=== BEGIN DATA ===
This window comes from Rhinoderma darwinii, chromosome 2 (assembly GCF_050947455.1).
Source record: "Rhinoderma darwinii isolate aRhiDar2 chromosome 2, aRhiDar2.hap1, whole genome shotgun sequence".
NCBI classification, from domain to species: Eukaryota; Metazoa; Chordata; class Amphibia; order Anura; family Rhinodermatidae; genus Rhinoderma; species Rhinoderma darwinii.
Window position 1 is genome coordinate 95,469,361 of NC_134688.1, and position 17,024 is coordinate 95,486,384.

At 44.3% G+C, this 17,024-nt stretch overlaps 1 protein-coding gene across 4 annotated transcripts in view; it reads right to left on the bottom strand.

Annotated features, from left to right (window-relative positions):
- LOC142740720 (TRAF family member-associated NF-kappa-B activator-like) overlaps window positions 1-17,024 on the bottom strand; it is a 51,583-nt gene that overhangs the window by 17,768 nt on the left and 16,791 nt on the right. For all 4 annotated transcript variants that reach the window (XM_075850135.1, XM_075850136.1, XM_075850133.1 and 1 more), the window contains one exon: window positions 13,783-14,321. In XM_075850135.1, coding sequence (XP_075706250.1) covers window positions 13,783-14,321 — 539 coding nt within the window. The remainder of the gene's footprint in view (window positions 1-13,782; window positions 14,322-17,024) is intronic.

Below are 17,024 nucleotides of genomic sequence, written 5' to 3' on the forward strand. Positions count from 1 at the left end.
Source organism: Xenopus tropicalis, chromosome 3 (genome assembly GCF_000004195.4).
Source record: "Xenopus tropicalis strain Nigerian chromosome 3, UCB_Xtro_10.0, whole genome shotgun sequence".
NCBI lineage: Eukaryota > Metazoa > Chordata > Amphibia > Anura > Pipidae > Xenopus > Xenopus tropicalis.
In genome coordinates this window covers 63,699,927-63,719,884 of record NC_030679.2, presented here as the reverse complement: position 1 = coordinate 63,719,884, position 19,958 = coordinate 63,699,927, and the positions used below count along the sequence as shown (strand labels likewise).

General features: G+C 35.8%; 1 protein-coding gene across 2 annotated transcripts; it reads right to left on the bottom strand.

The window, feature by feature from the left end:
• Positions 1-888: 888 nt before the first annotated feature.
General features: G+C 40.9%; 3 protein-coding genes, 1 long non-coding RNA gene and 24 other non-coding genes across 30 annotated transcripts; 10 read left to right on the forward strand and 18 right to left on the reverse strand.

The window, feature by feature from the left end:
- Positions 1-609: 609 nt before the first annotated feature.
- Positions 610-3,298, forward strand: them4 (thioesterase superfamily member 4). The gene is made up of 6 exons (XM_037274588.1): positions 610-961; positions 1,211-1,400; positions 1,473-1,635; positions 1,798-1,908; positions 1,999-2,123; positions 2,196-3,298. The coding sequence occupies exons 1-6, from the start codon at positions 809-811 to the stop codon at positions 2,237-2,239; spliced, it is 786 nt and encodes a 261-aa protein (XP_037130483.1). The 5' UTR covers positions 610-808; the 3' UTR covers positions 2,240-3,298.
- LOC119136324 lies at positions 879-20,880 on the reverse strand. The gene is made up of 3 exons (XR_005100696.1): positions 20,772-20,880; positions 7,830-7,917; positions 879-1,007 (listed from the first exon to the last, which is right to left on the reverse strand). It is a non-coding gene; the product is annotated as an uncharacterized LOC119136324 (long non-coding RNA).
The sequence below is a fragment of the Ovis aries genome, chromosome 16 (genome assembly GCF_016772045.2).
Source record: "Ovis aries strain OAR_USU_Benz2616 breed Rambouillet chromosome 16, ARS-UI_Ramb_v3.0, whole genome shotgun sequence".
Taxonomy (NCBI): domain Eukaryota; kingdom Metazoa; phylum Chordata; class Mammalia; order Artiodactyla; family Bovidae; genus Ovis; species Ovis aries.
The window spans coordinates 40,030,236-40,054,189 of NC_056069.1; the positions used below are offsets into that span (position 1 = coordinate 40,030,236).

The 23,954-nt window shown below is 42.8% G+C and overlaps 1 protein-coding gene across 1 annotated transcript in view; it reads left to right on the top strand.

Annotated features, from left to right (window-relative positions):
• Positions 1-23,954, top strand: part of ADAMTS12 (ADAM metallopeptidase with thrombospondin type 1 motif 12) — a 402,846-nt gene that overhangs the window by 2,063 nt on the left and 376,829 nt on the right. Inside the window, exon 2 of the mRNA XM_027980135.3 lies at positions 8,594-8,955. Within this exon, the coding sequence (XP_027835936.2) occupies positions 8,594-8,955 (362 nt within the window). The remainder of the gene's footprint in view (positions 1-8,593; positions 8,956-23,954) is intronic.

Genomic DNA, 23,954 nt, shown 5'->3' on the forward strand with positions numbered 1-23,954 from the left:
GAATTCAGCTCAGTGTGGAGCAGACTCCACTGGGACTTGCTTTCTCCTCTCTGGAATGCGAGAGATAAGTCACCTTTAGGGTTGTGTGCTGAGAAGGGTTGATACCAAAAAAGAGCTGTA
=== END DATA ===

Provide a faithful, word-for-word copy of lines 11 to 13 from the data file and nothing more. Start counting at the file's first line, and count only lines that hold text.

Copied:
NCBI lineage: Eukaryota > Metazoa > Chordata > Amphibia > Anura > Pipidae > Xenopus > Xenopus tropicalis.
In genome coordinates this window covers 63,699,927-63,719,884 of record NC_030679.2, presented here as the reverse complement: position 1 = coordinate 63,719,884, position 19,958 = coordinate 63,699,927, and the positions used below count along the sequence as shown (strand labels likewise).

General features: G+C 35.8%; 1 protein-coding gene across 2 annotated transcripts; it reads right to left on the bottom strand.